Thursday 15th March 2018
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New Zealand's economy grew at a slower-than-expected pace in the fourth quarter as unfavourable weather weighed on agricultural output, offsetting strong services activity. The kiwi fell a quarter US cent.
Gross domestic product expanded 0.6 percent in the three months to Dec. 31, versus a 0.6 percent expansion in the third quarter, and was 2.9 percent higher on the year, Statistics New Zealand said. Economists expected GDP expanded 0.8 percent in the quarter and 3.1 percent on the year, according to the median in a Bloomberg poll.
The New Zealand dollar fell to 73.05 US cents as at 10.50am from 73.30 cents immediately before the release.
Following a wet spring, New Zealand experienced its hottest summer on record and the “hot, dry weather appeared to have a negative impact this quarter on agricultural production,” national accounts senior manager Gary Dunnet said in a statement.
Agricultural activity shrank 2.7 percent in the period, having expanded 1 percent in the September quarter. Overall activity in the primary industries, which also includes forestry and logging and mining, contracted 2.4 percent after being unchanged in the prior quarter.
Cattle and sheep farming and milk production were the biggest contributors to the decline, due to the wet spring and subsequent drought conditions in the second half of the quarter, Stats NZ said. “Agriculture’s decline negated gains from other primary industries,” it said. Forestry and logging activity expanded 3.5 percent in the quarter while mining activity increased 1.8 percent.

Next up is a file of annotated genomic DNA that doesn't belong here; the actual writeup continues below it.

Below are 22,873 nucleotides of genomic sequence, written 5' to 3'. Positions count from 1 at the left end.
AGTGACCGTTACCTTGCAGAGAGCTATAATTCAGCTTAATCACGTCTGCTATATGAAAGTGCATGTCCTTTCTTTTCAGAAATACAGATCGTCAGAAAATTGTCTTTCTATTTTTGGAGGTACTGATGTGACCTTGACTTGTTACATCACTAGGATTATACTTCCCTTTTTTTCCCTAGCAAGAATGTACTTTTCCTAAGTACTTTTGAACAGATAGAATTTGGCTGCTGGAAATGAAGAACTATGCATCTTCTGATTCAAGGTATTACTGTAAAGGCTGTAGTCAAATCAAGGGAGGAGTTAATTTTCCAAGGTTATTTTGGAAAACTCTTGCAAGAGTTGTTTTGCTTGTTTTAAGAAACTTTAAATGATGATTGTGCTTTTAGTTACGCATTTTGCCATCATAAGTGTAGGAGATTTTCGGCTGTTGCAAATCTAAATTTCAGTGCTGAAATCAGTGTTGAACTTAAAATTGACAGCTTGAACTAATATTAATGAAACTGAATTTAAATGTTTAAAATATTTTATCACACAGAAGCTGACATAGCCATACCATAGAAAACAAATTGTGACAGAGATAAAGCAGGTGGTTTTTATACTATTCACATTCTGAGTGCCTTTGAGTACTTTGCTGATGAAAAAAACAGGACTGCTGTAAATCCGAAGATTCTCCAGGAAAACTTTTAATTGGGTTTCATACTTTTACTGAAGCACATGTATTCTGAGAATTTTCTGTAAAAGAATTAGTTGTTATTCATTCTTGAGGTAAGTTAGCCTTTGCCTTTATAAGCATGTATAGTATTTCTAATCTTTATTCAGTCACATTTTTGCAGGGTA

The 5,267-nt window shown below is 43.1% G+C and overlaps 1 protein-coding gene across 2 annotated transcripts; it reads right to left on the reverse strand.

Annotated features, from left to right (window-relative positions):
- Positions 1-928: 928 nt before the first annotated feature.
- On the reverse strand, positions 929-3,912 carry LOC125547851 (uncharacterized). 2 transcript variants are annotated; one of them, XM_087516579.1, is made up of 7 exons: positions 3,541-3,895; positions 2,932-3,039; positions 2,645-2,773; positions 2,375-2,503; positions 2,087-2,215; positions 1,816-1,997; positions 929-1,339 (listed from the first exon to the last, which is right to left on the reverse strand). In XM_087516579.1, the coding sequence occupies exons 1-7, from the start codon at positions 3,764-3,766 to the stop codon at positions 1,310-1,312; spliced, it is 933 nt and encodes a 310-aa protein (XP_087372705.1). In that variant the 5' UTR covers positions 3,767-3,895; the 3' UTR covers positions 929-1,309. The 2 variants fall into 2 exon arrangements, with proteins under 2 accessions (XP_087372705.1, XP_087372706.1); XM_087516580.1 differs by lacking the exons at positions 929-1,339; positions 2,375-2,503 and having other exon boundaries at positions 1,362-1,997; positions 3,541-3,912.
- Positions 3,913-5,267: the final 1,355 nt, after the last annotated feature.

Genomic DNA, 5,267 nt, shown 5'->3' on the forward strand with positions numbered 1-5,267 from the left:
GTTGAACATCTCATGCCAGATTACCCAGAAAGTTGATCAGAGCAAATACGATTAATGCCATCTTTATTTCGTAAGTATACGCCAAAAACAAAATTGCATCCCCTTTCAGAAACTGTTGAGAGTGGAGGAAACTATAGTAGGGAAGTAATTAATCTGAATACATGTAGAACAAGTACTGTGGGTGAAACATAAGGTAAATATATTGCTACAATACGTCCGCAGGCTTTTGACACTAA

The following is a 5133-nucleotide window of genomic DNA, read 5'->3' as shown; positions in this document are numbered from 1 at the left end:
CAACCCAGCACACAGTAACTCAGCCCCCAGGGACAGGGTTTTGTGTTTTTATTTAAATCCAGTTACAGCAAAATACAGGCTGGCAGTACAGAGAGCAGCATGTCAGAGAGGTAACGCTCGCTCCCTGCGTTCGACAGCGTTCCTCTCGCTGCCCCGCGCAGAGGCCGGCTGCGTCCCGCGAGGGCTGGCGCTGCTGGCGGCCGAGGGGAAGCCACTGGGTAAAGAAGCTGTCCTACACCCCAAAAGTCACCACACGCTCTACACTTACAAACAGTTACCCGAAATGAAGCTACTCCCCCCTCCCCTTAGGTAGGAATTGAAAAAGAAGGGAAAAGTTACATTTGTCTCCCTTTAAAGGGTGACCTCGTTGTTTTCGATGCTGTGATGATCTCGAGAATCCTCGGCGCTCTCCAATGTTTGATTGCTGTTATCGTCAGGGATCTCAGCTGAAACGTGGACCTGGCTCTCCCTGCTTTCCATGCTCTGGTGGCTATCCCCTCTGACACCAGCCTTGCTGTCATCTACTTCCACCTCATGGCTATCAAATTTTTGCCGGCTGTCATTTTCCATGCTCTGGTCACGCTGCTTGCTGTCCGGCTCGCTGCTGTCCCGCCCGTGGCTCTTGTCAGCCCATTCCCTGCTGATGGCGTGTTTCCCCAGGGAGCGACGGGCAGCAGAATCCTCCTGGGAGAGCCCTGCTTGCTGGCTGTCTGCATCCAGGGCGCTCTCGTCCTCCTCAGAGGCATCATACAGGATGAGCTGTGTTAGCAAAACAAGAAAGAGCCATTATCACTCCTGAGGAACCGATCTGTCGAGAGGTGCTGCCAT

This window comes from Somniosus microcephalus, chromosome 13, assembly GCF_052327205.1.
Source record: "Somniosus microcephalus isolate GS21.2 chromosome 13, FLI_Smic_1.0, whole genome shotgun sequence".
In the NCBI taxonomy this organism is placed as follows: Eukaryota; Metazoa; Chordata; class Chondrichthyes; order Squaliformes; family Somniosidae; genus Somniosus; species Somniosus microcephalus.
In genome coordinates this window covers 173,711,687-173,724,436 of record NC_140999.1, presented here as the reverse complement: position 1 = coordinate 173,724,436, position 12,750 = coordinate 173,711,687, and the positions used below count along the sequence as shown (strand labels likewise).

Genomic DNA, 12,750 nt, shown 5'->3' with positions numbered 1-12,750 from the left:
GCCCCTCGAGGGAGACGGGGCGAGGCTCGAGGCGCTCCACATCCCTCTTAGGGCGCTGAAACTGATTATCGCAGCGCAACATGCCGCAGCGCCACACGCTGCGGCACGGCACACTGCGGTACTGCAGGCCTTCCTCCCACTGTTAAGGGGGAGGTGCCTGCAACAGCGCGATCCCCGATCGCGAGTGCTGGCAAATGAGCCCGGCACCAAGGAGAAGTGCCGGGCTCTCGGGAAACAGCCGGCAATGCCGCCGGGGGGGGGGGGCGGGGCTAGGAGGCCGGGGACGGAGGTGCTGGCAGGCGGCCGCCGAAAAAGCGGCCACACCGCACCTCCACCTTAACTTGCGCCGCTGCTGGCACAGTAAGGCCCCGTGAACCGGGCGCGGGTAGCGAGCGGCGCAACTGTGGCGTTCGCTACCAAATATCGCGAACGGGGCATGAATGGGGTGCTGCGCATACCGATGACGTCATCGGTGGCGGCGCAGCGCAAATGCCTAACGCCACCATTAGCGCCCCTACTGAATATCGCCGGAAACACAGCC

Activity in the services industries – which account for about 66 percent of GDP – grew 1.1 percent in the quarter versus a 0.6 percent increase in the September quarter.
Within services, business services expanded 2.3 percent in the quarter, driven by computer system design services and advertising and marketing services. Retail, accommodation and restaurants activity grew 1.6 percent Wholesale trade was up 2.2 percent while rental, hiring and real estate services lifted 0.8 percent in the quarter.
Manufacturing activity, meanwhile, contracted 0.1 percent, weighed on by metal product manufacturing and transport equipment, machinery and equipment manufacturing.
Construction expanded 0.7 percent on quarter as construction services and non-residential building activities grew, with flat residential building activity.
On an expenditure measure, GDP expanded 0.4 percent in the December quarter and grew 3.2 percent on the year.
On a per capita basis, GDP grew 0.1 percent in the quarter from a revised 0.2 percent expansion in the September quarter. For the year ended December, GDP per capita was up 0.7 percent, marking the lowest rate of annual GDP per capita growth since 2011, Stats NZ said.
Still, Stats NZ said the real purchasing power of New Zealand’s income rose in the December quarter with per capita real gross national disposable income – or RGNDI – up 0.9 percent following a 0.3 percent expansion in the September quarter. Over the calendar year, RGNDI per capita increased 1.3 percent and “showed that New Zealand’s real purchasing power increased more than New Zealand’s population over this period,” Stats NZ said.
The size of New Zealand’s economy in current prices was $283 billion, Stats NZ said.
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